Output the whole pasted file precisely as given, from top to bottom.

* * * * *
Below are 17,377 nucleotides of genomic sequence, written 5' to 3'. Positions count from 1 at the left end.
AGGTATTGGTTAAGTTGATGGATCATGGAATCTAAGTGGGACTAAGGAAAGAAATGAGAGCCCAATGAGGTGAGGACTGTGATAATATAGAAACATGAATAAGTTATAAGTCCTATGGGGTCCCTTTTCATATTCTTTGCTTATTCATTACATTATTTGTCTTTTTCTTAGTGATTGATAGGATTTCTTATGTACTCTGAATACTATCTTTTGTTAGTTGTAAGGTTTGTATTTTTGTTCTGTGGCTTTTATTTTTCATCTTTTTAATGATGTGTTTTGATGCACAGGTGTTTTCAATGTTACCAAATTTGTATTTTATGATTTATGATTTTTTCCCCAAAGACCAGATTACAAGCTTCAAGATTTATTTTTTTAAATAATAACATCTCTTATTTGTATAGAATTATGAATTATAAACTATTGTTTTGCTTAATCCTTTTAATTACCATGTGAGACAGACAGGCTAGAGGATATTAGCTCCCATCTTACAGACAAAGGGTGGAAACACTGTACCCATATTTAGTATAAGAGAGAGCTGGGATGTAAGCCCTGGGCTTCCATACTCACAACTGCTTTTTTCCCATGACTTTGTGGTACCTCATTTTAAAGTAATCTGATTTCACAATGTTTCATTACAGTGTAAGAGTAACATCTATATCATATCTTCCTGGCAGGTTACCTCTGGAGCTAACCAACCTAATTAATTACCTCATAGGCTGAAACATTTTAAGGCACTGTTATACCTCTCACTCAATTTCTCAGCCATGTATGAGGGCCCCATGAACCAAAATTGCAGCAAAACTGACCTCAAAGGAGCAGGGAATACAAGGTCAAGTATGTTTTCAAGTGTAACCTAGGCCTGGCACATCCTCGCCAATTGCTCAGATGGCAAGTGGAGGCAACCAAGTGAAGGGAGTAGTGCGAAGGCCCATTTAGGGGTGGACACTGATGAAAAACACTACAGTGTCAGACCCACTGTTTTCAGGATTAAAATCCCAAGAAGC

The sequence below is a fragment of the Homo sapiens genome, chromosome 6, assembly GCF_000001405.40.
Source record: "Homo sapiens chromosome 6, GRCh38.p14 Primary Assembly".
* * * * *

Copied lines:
Below are 17,377 nucleotides of genomic sequence, written 5' to 3'. Positions count from 1 at the left end.
AGGTATTGGTTAAGTTGATGGATCATGGAATCTAAGTGGGACTAAGGAAAGAAATGAGAGCCCAATGAGGTGAGGACTGTGATAATATAGAAACATGAATAAGTTATAAGTCCTATGGGGTCCCTTTTCATATTCTTTGCTTATTCATTACATTATTTGTCTTTTTCTTAGTGATTGATAGGATTTCTTATGTACTCTGAATACTATCTTTTGTTAGTTGTAAGGTTTGTATTTTTGTTCTGTGGCTTTTATTTTTCATCTTTTTAATGATGTGTTTTGATGCACAGGTGTTTTCAATGTTACCAAATTTGTATTTTATGATTTATGATTTTTTCCCCAAAGACCAGATTACAAGCTTCAAGATTTATTTTTTTAAATAATAACATCTCTTATTTGTATAGAATTATGAATTATAAACTATTGTTTTGCTTAATCCTTTTAATTACCATGTGAGACAGACAGGCTAGAGGATATTAGCTCCCATCTTACAGACAAAGGGTGGAAACACTGTACCCATATTTAGTATAAGAGAGAGCTGGGATGTAAGCCCTGGGCTTCCATACTCACAACTGCTTTTTTCCCATGACTTTGTGGTACCTCATTTTAAAGTAATCTGATTTCACAATGTTTCATTACAGTGTAAGAGTAACATCTATATCATATCTTCCTGGCAGGTTACCTCTGGAGCTAACCAACCTAATTAATTACCTCATAGGCTGAAACATTTTAAGGCACTGTTATACCTCTCACTCAATTTCTCAGCCATGTATGAGGGCCCCATGAACCAAAATTGCAGCAAAACTGACCTCAAAGGAGCAGGGAATACAAGGTCAAGTATGTTTTCAAGTGTAACCTAGGCCTGGCACATCCTCGCCAATTGCTCAGATGGCAAGTGGAGGCAACCAAGTGAAGGGAGTAGTGCGAAGGCCCATTTAGGGGTGGACACTGATGAAAAACACTACAGTGTCAGACCCACTGTTTTCAGGATTAAAATCCCAAGAAGC

The sequence below is a fragment of the Homo sapiens genome, chromosome 6, assembly GCF_000001405.40.
Source record: "Homo sapiens chromosome 6, GRCh38.p14 Primary Assembly".